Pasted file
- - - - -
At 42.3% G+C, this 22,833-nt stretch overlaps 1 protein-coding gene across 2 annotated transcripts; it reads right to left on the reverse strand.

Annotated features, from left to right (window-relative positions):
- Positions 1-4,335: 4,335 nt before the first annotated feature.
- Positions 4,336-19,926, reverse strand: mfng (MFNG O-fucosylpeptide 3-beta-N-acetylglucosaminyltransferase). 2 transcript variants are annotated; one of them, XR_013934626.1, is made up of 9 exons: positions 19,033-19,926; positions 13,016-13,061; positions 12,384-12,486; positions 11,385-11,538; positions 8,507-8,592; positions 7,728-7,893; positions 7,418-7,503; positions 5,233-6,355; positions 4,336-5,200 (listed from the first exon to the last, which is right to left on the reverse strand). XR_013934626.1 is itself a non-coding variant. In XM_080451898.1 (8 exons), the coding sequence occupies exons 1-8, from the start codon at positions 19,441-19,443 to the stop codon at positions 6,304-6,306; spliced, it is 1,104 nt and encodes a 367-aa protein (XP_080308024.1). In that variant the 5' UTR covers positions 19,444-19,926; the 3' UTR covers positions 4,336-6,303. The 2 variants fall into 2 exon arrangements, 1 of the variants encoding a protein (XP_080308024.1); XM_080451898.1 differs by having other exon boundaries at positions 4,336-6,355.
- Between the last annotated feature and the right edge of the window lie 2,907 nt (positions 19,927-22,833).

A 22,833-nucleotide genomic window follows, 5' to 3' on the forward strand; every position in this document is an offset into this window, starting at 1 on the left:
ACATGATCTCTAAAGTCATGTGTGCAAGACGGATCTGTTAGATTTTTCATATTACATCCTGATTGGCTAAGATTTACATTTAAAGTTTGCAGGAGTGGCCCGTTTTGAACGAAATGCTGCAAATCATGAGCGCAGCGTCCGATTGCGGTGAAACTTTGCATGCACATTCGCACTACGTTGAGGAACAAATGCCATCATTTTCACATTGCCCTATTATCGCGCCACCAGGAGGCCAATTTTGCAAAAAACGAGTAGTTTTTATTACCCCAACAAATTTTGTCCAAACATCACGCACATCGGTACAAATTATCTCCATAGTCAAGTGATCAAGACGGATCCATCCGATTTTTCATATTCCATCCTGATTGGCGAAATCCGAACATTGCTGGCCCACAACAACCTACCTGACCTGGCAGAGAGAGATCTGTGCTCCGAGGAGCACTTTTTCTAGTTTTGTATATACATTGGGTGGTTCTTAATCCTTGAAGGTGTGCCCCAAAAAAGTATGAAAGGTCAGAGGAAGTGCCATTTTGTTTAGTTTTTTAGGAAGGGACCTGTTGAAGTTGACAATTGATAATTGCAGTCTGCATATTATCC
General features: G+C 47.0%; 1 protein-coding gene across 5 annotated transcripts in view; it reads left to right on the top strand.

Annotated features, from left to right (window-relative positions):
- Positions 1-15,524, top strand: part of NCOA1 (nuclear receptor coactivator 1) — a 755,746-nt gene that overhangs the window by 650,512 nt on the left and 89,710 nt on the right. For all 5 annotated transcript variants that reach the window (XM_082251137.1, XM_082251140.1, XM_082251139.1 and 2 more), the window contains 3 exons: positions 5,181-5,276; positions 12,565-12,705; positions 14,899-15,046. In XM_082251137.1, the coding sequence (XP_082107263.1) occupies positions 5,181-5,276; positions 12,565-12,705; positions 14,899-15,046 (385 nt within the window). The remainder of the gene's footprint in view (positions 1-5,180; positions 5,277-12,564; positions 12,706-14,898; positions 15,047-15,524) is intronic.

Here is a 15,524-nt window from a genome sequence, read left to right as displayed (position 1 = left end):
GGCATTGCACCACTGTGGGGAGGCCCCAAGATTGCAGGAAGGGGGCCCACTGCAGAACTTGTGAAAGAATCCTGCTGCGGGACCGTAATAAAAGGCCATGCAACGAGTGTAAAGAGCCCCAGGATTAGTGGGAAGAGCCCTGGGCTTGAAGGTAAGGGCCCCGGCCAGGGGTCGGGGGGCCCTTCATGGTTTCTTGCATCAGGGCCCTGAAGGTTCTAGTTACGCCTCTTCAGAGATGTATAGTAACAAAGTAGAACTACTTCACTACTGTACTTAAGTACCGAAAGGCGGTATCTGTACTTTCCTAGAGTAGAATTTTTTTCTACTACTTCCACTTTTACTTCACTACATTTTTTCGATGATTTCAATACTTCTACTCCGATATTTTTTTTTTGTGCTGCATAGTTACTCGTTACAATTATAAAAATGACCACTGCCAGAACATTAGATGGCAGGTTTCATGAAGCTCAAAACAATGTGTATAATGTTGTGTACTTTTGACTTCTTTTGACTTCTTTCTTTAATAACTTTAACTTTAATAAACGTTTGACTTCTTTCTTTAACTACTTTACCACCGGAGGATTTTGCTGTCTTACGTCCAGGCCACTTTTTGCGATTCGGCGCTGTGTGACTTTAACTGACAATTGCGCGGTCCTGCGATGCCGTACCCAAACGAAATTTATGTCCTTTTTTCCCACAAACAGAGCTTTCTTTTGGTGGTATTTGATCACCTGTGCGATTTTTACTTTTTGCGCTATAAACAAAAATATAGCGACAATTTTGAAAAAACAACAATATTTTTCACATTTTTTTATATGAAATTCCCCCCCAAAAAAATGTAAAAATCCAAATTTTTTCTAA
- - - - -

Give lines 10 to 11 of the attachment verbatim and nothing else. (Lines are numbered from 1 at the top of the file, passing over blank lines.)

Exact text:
- Positions 1-15,524, top strand: part of NCOA1 (nuclear receptor coactivator 1) — a 755,746-nt gene that overhangs the window by 650,512 nt on the left and 89,710 nt on the right. For all 5 annotated transcript variants that reach the window (XM_082251137.1, XM_082251140.1, XM_082251139.1 and 2 more), the window contains 3 exons: positions 5,181-5,276; positions 12,565-12,705; positions 14,899-15,046. In XM_082251137.1, the coding sequence (XP_082107263.1) occupies positions 5,181-5,276; positions 12,565-12,705; positions 14,899-15,046 (385 nt within the window). The remainder of the gene's footprint in view (positions 1-5,180; positions 5,277-12,564; positions 12,706-14,898; positions 15,047-15,524) is intronic.

Here is a 15,524-nt window from a genome sequence, read left to right as displayed (position 1 = left end):